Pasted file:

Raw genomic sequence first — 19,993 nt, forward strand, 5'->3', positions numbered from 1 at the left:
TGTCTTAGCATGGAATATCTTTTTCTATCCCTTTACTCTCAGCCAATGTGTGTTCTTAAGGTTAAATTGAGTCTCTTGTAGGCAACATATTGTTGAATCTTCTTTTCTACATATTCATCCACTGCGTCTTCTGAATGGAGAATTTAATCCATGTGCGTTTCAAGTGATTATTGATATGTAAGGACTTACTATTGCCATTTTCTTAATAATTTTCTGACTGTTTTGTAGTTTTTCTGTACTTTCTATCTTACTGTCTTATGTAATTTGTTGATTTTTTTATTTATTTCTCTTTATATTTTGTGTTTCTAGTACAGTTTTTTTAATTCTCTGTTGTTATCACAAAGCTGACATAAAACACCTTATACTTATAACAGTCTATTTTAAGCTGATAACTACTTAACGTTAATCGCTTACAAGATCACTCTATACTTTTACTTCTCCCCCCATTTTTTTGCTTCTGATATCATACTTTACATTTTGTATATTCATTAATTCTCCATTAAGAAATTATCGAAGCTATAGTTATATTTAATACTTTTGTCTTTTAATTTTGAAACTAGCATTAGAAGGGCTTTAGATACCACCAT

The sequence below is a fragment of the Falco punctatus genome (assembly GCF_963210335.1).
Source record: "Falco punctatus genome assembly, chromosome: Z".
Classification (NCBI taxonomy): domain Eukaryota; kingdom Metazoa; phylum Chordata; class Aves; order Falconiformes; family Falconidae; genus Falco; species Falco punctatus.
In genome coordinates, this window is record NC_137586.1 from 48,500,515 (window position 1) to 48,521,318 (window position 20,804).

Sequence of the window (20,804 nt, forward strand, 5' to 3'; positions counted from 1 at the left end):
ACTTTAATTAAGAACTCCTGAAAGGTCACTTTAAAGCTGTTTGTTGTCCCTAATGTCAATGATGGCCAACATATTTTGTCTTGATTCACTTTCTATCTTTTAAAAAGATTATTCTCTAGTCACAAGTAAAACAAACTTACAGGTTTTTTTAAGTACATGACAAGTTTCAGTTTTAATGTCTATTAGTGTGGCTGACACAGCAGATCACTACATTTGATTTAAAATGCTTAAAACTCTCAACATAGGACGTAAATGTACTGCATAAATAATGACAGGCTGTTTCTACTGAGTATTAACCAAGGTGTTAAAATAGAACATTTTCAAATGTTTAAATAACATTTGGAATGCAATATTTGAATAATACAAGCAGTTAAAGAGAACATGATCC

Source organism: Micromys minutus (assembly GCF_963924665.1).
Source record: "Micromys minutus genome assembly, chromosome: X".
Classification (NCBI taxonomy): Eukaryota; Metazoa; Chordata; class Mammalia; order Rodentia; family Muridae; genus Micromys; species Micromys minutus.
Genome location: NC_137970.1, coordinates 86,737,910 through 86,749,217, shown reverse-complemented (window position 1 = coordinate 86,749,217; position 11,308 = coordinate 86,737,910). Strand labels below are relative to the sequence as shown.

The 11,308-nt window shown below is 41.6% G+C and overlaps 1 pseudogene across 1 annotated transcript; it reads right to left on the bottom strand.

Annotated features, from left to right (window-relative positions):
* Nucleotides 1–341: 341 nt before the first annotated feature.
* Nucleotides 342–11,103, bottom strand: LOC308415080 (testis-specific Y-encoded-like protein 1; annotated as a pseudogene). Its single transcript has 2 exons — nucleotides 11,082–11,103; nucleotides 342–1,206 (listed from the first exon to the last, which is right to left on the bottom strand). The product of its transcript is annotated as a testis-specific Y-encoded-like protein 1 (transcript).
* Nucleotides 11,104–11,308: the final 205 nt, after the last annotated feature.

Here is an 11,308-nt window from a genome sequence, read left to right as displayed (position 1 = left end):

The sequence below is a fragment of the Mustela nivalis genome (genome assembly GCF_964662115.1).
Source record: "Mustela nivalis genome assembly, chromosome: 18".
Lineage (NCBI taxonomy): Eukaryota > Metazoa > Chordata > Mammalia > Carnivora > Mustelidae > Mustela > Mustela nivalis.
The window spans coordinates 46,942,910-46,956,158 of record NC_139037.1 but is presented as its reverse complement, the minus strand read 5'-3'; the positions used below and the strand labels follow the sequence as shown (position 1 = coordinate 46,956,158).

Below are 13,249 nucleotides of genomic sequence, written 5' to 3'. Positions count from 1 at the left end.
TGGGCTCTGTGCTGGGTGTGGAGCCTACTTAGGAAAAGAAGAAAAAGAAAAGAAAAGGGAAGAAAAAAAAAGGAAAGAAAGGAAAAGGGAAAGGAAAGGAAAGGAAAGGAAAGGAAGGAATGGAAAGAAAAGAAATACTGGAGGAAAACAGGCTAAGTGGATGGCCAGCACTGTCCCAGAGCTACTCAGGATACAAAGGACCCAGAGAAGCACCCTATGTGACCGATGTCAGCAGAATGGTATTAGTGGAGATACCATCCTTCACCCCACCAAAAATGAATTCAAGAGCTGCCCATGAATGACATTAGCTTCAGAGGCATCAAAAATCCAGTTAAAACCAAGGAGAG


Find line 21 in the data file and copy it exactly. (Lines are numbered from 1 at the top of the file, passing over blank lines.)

Lineage (NCBI taxonomy): Eukaryota > Metazoa > Chordata > Mammalia > Carnivora > Mustelidae > Mustela > Mustela nivalis.